"My first partner said he used to go to a club in San Diego with his girlfriend, and he hadn't really worked it out that he was gay," Chris recalls. "I remember him talking about going to the dance club with her and being overwhelmed. He loved going."

But he adds this caveat: "There are definitely people in this city that would say they go to gay clubs because they're curious. I would say that's stupid because I go to straight clubs, and I'm definitely not curious."

As Carl describes the crowds at the End Up, they're a mix of "curious and accepting."

"I get shit all the time, but that's just jokes," Randy, who goes to gay clubs with his girlfriend, tells me. "[My gay friends] call me the straight fag, or they'll always joke around with me--I don't know what it is with gay men. It's always 'I'll give you the best blowjob you'll ever have. I'll beat out any woman.' "

It's true that some men and women go to gay clubs because they are curious--or perhaps are, indeed, gay. But it isn't taken for granted. "There definitely are some bisexual people," Chris says. "But I really don't like being one of these people who thinks that everyone's gay, and they don't know it. It's a typical negative gay attitude in this city, and I push that away."

What it goes back to is something Sara mentions--that she wouldn't consider being with someone who didn't at least question his sexuality. Gay clubs were created as oases of tolerance. And more and more that tolerance is being extended to straight people seeking escape from the meat market or a night of total drug/dancing/music energy experience.

club scene

Mutual Respect

But if these clubs are supposed to be oases, then what do gay people feel about having their space invaded by straight "energy?" According to David, it's fine as long as straight club-goers do not try to overwrite the gay atmosphere with their own straight vibes. "Being gay, we have to live in a straight world all the time. We're around straight people all the time. We have to live with it."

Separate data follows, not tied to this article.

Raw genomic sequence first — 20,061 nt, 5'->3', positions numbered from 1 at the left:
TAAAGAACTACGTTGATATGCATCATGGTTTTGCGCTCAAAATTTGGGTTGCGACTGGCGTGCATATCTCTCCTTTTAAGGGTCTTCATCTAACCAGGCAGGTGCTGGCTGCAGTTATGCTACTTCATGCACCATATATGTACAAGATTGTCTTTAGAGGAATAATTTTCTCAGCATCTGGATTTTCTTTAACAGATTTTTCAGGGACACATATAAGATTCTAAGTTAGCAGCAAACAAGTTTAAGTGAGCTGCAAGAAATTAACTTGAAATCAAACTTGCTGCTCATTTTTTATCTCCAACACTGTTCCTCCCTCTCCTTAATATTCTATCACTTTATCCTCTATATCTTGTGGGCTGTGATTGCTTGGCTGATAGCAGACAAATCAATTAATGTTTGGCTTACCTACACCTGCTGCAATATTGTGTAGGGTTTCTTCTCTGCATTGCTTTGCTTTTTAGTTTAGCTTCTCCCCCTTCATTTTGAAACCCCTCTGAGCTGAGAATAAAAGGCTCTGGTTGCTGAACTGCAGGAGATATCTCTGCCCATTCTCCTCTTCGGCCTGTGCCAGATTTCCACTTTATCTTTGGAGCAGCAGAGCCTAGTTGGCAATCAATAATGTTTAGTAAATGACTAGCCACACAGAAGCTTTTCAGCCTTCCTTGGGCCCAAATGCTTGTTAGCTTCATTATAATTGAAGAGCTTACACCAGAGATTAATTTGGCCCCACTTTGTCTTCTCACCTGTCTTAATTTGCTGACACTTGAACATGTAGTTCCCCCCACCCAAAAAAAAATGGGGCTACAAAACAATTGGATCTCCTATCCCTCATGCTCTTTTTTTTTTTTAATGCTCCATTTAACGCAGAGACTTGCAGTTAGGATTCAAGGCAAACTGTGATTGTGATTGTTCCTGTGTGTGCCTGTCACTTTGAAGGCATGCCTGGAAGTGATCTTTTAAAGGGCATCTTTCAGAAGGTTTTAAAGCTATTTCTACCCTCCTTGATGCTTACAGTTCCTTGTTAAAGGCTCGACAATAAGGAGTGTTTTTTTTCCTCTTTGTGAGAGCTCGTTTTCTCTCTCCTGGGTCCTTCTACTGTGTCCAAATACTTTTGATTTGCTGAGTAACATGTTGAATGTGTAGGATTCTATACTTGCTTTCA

For David, if this energy carries over into a gay club, where he admittedly brings his nongay friends, then so be it. So long as they respect the rules. "A little while ago, when a straight couple got kicked out of The Cafe for getting all freaky and nasty, basically they weren't respecting the clientele."

Cloistered Lesbians

The only exception to this cohabitation based on mutual respect seems to occur in lesbian clubs, where the women don't take kindly to straight interlopers. "They discourage that," says Carl of the End Up's lesbian "G-Spot" night. "[Lesbians] are probably the most secular of the groups--self-protected. Last week we had several dozen sailors come here looking for a G-Spot. It wasn't the thing to do. They were not let in, obviously."

Randy says that in his experience, lesbians and lesbian clubs are among the least tolerant of straight visitors. In fact, they tend to shy away from most gay clubs as well, preferring lesbian nights at dance venues or all-women bars.

"I've only known two or three lesbians that go to gay clubs. Other than that, it's really rare," Randy says. "Lesbians are like straight men, basically. They have to prove themselves, and they think that they have to act tough, and I don't know if it's an insecurity or what."

Julie, a San Francisco-based photographer, agrees that lesbian clubs are not welcoming to straight visitors, but says she's put off by that. "I actually hate girl bars because there's too much drama and tension there. Everyone has slept with their best friend, so I go to men's gay clubs to meet straight girls or girls that aren't typically lesbian but may be curious to explore."

Like many straight people, Julie is drawn to the open and friendly environment presented by gay clubs. "I'm not so much of a fag hag who likes hanging out with gay men," she continues. "I just like the energy at men's clubs and used to meet a lot of women there when I was single who were curious about being gay."

We Are Family

Of course it's impossible to say that all lesbians shy away from gay clubs, just as one can't assume that a straight man in a gay club is curious or that a woman is there simply to get laid. Although I'd gone into fagland armed with the theory that straight men and women went to gay clubs to find each other, I'd learned that their reasons were as diverse as people themselves. There were possibilities not only for romance but also for drugs, music, "energy" and dancing. Gay clubs may have been formed around a sexual preference, but their current incarnation was far more complex--an all-encompassing environment that served as a haven for open-minded men and women seeking experience beyond the norm f

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From the October 19-November 1, 1998 issue of the Metropolitan.